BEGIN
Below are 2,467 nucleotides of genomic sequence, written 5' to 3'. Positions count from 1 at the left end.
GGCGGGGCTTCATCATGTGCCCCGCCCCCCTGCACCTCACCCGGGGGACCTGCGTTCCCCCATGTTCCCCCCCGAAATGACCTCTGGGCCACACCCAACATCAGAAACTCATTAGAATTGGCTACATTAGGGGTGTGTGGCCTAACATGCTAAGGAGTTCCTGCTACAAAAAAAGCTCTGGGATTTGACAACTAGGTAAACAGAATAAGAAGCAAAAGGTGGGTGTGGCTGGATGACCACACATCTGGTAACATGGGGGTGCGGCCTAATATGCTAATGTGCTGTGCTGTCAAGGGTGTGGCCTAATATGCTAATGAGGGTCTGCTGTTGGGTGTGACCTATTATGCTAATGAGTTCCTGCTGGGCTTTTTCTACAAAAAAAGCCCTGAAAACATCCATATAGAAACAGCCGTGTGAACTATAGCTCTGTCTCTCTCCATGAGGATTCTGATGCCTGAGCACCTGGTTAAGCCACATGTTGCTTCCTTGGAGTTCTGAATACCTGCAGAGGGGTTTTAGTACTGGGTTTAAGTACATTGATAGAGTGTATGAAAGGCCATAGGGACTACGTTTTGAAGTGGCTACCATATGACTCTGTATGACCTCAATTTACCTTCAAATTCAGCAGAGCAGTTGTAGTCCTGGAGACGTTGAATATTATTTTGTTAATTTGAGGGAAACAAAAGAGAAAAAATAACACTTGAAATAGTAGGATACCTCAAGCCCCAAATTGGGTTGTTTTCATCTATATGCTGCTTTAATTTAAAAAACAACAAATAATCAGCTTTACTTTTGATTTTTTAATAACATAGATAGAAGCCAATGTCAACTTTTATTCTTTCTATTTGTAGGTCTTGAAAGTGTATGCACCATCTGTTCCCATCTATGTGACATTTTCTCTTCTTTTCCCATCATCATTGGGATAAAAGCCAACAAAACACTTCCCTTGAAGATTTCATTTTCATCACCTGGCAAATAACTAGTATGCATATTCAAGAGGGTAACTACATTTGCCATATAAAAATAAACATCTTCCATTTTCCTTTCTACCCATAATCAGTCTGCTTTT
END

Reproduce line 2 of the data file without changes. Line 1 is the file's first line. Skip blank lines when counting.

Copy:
GGCGGGGCTTCATCATGTGCCCCGCCCCCCTGCACCTCACCCGGGGGACCTGCGTTCCCCCATGTTCCCCCCCGAAATGACCTCTGGGCCACACCCAACATCAGAAACTCATTAGAATTGGCTACATTAGGGGTGTGTGGCCTAACATGCTAAGGAGTTCCTGCTACAAAAAAAGCTCTGGGATTTGACAACTAGGTAAACAGAATAAGAAGCAAAAGGTGGGTGTGGCTGGATGACCACACATCTGGTAACATGGGGGTGCGGCCTAATATGCTAATGTGCTGTGCTGTCAAGGGTGTGGCCTAATATGCTAATGAGGGTCTGCTGTTGGGTGTGACCTATTATGCTAATGAGTTCCTGCTGGGCTTTTTCTACAAAAAAAGCCCTGAAAACATCCATATAGAAACAGCCGTGTGAACTATAGCTCTGTCTCTCTCCATGAGGATTCTGATGCCTGAGCACCTGGTTAAGCCACATGTTGCTTCCTTGGAGTTCTGAATACCTGCAGAGGGGTTTTAGTACTGGGTTTAAGTACATTGATAGAGTGTATGAAAGGCCATAGGGACTACGTTTTGAAGTGGCTACCATATGACTCTGTATGACCTCAATTTACCTTCAAATTCAGCAGAGCAGTTGTAGTCCTGGAGACGTTGAATATTATTTTGTTAATTTGAGGGAAACAAAAGAGAAAAAATAACACTTGAAATAGTAGGATACCTCAAGCCCCAAATTGGGTTGTTTTCATCTATATGCTGCTTTAATTTAAAAAACAACAAATAATCAGCTTTACTTTTGATTTTTTAATAACATAGATAGAAGCCAATGTCAACTTTTATTCTTTCTATTTGTAGGTCTTGAAAGTGTATGCACCATCTGTTCCCATCTATGTGACATTTTCTCTTCTTTTCCCATCATCATTGGGATAAAAGCCAACAAAACACTTCCCTTGAAGATTTCATTTTCATCACCTGGCAAATAACTAGTATGCATATTCAAGAGGGTAACTACATTTGCCATATAAAAATAAACATCTTCCATTTTCCTTTCTACCCATAATCAGTCTGCTTTT